The characters are all excellent, proving the writer's talent for creating notable and believable individuals (or at the very least, successfully stealing them from real life and translating them to the page), and although I found it difficult to agree or even relate to some of the apparently universal truths about blokes - probably because I'm not exactly the target audience of books like this, which are more for the Nick Hornby crowd - there were enough familiar events, thoughts and arguments to make this a successfully amusing and painful read. James is a good choice of main character partly because of his significant flaws, by which I don't mean the 'flawed' characters of Hollywood romance who have money, their dream job in the media, loads of friends, and get to sleep with Charlize Theron, but are maybe a bit miserable with envy because the fellow millionaires living next door have just bought a new yacht. James repeatedly explains and demonstrates his own dullness and lack of success, particularly with reference to the idolised Stefan, and he even expresses guilt at not making Stefan the central character in what would have been a far more interesting book. James seems unable to relax with the concept of writing a novel, particularly towards the beginning, and this ends up getting a little irritating; I couldn't say whether this was genuine anxiety on the part of the true author or just a character trait, but it was particularly annoying to be told what I was presumably thinking.
'Natural Selection' is a fairly average romantic comedy, but holds true to its slightly-different approach just enough to make it appealing to people who would normally be quite literally unable to stomach the genre, and would have to vomit before they reached the half-way point. It isn't soppy or idealistic, and feels very grounded in the real world, only stretching credibility a little when the author strives for something slightly more literary in his use of repeated metaphors of game shows and biology (particularly animal mating practices compared to that of humans), but the book is all the better for it; all the same, poncy English graduates such as myself will perhaps find his use of weather to parallel emotional moods a little too simplistic and obvious (and then there's the issue of inconsistent punctuation regarding full stops either inside or outside of brackets, but that would be too pedantic a point.).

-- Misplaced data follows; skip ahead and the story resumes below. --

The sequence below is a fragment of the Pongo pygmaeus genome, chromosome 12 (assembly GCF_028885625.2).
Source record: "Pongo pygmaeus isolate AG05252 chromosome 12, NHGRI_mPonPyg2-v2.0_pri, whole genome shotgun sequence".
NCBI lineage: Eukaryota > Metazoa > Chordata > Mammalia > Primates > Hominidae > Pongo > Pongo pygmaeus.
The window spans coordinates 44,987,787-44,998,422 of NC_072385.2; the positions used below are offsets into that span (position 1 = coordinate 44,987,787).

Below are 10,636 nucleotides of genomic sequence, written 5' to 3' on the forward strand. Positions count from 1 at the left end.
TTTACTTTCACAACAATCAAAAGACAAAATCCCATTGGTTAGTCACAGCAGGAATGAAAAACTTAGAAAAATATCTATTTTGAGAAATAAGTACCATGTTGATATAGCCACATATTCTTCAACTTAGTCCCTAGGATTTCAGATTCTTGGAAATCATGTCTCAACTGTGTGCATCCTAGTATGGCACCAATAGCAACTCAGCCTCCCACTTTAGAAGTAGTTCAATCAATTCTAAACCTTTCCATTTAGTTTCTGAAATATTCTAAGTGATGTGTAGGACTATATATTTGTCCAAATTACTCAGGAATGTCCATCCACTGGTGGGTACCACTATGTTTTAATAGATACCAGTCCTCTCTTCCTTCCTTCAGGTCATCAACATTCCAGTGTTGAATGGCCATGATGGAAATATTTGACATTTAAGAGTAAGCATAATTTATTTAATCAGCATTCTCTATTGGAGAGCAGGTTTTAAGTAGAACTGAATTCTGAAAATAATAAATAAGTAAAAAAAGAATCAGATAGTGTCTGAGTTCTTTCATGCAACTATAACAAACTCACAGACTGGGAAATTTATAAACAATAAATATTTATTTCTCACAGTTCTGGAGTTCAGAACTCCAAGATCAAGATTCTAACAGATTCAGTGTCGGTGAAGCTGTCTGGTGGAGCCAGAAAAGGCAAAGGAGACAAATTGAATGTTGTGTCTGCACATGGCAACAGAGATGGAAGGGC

Following on from this novel, Bill Dare most recently wrote the hour-long play 'Touch' for this year's Edinburgh festival, another romantic comedy of sorts that was also slightly-different, and quite enjoyable. It's actually to the writer's credit that his works fail to be tear-jerkers, having a greater basis in the exploration of particular human feelings, moods and aspects of character, and it's guaranteed that any future works that benefit from these earlier experiences will be a even better. He may never be as famous as his older, space-adventuring brother Dan,* but Bill Dare has played vital roles in bringing fairly mediocre, slightly-innovative comedy to the BBC, and is now extending his repertoire into further areas of entertainment. At least until he comes up with that elusive game show premise and can move abroad, leaving behind those hard days of desperately publicising his own Fringe show to queues. I found it quite cute, and it obviously worked.
* An excellent joke from me. Actually, his dad was Peter Jones who voiced The Book in Douglas Adams' legendary radio series 'The Hitchhiker's Guide to the Galaxy.'